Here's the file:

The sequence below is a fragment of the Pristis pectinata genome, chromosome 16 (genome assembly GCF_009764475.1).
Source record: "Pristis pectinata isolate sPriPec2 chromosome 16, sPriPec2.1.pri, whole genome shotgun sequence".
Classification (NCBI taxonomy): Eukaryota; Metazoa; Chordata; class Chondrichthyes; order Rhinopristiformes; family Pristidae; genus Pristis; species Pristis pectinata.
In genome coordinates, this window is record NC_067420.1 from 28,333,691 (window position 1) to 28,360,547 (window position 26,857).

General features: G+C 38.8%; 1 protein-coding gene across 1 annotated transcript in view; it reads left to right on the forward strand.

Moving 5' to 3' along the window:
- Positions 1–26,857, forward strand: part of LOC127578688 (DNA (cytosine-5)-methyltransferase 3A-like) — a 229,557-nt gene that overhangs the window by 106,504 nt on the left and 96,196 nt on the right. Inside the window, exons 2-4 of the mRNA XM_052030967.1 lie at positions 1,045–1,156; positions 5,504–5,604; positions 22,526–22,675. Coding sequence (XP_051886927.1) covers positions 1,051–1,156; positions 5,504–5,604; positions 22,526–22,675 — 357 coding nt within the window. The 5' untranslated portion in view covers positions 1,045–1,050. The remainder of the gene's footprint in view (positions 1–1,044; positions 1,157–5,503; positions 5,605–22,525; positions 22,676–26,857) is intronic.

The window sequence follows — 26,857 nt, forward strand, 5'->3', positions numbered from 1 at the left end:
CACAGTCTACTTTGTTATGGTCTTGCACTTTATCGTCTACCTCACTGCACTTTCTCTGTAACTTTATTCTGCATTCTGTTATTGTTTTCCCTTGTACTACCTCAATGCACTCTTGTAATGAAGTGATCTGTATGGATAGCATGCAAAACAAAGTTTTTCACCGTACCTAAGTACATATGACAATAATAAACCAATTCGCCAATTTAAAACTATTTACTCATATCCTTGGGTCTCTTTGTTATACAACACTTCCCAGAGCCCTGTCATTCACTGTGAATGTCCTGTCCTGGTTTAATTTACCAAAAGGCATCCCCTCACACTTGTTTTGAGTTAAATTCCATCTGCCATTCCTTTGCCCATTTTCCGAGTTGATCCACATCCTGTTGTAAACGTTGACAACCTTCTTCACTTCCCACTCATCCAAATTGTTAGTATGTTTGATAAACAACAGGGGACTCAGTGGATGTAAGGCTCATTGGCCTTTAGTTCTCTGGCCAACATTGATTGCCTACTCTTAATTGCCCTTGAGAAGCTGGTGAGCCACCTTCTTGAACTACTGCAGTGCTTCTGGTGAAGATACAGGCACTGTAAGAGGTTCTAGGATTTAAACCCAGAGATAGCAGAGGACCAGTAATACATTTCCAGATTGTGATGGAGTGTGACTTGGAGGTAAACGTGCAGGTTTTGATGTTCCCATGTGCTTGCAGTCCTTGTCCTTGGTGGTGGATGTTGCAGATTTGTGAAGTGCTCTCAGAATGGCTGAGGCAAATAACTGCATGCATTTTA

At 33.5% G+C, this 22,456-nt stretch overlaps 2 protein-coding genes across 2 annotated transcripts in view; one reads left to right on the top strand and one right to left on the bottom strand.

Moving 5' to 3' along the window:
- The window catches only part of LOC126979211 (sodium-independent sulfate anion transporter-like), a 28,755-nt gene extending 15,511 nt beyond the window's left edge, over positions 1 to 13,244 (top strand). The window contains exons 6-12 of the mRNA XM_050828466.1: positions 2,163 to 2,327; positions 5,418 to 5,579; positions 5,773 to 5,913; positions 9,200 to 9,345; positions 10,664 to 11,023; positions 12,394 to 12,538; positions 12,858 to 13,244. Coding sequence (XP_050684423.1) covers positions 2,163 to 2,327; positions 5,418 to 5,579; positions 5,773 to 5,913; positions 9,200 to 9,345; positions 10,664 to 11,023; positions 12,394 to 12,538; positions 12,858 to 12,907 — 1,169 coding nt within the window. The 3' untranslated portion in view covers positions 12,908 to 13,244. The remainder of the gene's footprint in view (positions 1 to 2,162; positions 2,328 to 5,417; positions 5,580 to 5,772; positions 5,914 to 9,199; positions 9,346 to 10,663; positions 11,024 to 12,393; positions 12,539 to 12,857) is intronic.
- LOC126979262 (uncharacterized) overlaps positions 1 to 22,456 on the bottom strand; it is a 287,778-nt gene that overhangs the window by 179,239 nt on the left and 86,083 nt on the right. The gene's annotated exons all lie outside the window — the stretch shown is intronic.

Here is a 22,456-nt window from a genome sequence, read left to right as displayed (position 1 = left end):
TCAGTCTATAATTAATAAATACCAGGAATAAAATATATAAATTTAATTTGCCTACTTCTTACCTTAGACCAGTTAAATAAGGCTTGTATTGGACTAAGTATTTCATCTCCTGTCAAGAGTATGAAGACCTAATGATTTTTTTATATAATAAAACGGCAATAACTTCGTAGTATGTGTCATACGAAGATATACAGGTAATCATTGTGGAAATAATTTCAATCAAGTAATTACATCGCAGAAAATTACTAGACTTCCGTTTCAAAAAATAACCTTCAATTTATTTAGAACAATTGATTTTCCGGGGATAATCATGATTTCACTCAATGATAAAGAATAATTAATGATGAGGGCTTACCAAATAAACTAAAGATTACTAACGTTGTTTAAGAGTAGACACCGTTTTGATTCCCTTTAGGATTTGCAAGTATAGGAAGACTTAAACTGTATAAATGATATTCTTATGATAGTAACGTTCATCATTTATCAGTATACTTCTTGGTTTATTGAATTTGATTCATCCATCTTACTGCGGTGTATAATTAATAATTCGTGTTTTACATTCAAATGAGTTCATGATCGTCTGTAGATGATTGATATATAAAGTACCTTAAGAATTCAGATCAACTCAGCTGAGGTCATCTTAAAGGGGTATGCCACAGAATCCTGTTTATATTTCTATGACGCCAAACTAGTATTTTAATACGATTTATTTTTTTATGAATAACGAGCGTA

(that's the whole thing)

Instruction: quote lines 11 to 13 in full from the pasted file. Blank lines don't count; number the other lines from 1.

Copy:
Moving 5' to 3' along the window:
- The window catches only part of LOC126979211 (sodium-independent sulfate anion transporter-like), a 28,755-nt gene extending 15,511 nt beyond the window's left edge, over positions 1 to 13,244 (top strand). The window contains exons 6-12 of the mRNA XM_050828466.1: positions 2,163 to 2,327; positions 5,418 to 5,579; positions 5,773 to 5,913; positions 9,200 to 9,345; positions 10,664 to 11,023; positions 12,394 to 12,538; positions 12,858 to 13,244. Coding sequence (XP_050684423.1) covers positions 2,163 to 2,327; positions 5,418 to 5,579; positions 5,773 to 5,913; positions 9,200 to 9,345; positions 10,664 to 11,023; positions 12,394 to 12,538; positions 12,858 to 12,907 — 1,169 coding nt within the window. The 3' untranslated portion in view covers positions 12,908 to 13,244. The remainder of the gene's footprint in view (positions 1 to 2,162; positions 2,328 to 5,417; positions 5,580 to 5,772; positions 5,914 to 9,199; positions 9,346 to 10,663; positions 11,024 to 12,393; positions 12,539 to 12,857) is intronic.
- LOC126979262 (uncharacterized) overlaps positions 1 to 22,456 on the bottom strand; it is a 287,778-nt gene that overhangs the window by 179,239 nt on the left and 86,083 nt on the right. The gene's annotated exons all lie outside the window — the stretch shown is intronic.